The Horrible Car TV Formula

I can easily say that I’m a very car-obsessed 17-year-old. I’m usually found drooling over pictures of cars I can only dream of affording or watching video reviews of said cars. Like most of my peers, I find fart jokes quite refreshing, pun intended. I’m in that demographic that networks really desire when they launch a new automotive show. Why is it, then, that I’d rather sit down and watch NCIS?

The phrase that really describes the ability to capture something truly unique is “lightning in a bottle.” It also means that the person who captures that magic has no idea how to do it again.

This is the inherent problem with network executives. They could take chances and introduce new genres, take chances that pop up out of the blue, but no. They know that we as a public are creatures of habit that will binge-watch something that barely hits a few pleasure centers.

If you remember “Survivor,” then you know what I’m talking about. The network executives went out on a limb. It turned out to be a smashing success.

Want to know why TMZ exists? Watch an episode of “My 600-lb Life.” But seriously, don’t. The ability to derive pleasure from others’ misfortune is the sole reason that we turn on the TV and watch stupid shows like that. Shows like “WorldStarHipHop” make money rain like tequila in a Mexican bar.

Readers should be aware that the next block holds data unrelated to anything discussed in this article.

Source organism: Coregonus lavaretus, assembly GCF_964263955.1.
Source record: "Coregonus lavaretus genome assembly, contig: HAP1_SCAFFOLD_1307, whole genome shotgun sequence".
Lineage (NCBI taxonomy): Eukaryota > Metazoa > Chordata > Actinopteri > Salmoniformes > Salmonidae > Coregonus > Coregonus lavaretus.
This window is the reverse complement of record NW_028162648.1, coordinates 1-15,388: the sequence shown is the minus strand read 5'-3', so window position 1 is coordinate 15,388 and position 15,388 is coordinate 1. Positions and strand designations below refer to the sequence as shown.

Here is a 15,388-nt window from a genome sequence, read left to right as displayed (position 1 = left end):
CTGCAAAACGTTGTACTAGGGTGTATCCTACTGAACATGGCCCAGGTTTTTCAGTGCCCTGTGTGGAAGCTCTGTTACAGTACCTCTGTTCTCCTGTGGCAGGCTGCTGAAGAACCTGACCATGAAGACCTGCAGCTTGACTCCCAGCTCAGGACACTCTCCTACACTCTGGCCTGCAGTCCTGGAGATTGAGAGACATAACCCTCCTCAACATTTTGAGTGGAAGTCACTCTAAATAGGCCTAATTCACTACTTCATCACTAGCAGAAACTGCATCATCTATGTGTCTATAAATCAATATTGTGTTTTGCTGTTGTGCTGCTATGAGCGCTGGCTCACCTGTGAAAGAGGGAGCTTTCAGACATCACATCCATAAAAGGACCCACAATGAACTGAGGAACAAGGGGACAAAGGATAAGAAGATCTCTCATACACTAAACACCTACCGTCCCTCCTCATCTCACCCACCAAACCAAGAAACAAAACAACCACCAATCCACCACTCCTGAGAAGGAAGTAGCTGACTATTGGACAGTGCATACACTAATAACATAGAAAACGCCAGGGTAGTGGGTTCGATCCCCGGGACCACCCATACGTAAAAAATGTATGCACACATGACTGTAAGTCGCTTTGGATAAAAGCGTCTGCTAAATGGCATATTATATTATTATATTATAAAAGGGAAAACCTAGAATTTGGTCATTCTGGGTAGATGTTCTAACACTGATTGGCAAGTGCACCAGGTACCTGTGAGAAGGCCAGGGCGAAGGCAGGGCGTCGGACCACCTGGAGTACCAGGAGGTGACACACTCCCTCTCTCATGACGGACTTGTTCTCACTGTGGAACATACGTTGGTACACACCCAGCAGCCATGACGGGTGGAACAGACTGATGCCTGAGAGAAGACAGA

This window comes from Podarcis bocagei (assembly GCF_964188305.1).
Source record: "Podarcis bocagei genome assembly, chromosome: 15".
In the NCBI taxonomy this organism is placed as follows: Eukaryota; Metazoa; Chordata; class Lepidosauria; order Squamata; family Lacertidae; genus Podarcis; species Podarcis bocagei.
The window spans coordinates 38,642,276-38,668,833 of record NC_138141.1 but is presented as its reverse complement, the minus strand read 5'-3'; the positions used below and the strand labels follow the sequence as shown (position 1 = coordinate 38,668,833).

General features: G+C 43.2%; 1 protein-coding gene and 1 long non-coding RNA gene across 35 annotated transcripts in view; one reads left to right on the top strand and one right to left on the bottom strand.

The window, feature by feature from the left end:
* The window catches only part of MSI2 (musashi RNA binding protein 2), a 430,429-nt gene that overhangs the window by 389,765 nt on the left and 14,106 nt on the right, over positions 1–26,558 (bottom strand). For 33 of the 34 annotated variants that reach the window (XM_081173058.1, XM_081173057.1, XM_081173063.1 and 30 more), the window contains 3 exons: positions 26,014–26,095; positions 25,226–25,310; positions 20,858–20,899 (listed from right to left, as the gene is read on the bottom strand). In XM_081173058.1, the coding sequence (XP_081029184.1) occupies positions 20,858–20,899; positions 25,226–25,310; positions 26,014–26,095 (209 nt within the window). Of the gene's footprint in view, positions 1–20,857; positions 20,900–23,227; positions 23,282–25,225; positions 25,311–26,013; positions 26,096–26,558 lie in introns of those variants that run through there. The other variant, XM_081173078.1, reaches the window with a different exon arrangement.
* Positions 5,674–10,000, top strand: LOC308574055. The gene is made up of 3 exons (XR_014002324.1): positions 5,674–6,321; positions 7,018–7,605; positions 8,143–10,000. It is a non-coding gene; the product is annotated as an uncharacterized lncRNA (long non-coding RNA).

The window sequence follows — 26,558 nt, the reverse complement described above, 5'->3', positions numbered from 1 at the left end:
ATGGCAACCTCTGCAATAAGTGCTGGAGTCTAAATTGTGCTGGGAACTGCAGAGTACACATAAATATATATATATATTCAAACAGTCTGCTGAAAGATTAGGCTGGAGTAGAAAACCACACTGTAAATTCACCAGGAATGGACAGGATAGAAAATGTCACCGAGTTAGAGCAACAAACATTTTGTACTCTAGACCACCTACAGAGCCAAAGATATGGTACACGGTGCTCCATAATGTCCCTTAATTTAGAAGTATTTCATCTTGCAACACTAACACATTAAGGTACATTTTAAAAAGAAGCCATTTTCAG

The horrible part about all of this is that it’s migrated to car shows. Oh, joy of joys. If you have ever watched an episode of the Discovery channel smash hit “Fast N Loud,” you’re a glutton for punishment. You’ll notice several things first and foremost:

  • To introduce each and every character that portrays a one-dimensional stereotype.
  • Manufacture as much drama as possible.

If you’re unfamiliar with the show, this is a synopsis of EVERY episode:

  • Richard Rawlings, the owner of Gas Monkey Garage, gets a tip about some car worth $25,000 that’s been sitting in a field for the past 20 years. He goes to check out the car.
  • Quickly cut to an interview with Rawlings in the studio, where he recalls what he’s doing in real time just so we can’t possibly get confused.
  • Rawlings arrives at the property where the car is. Makes a fuss about the price of said car. Buys the car for $1,500 plus Gas Monkey Garage t-shirts and Gas Monkey Garage tequila (yeah!).
  • Cut again to Rawlings in the studio, where he recalls what we’ve just seen in case we got confused.
  • Some filthy rich college buddy of Richard’s makes an arbitrary $500,000 bet to make said $1,500 car a clone of the car that was in a movie in which all of the actors are dead of drugs, alcohol, old age, or some combination of those.
  • Richard has 24 hours to build the car, and that includes delivering it to the middle of nowhere Australia along with American moonshine.
  • Cut to Rawlings in the studio recapping that.
  • Richard gathers the crew and gives a pep talk about how he will sell his body to science if this build isn’t on budget and on time. THEY MUST NOT SCREW UP!
  • Parts don’t fit, one of the mechanics quits, the car won’t start, everyone at the shop takes the day off for no apparent reason, all of the above.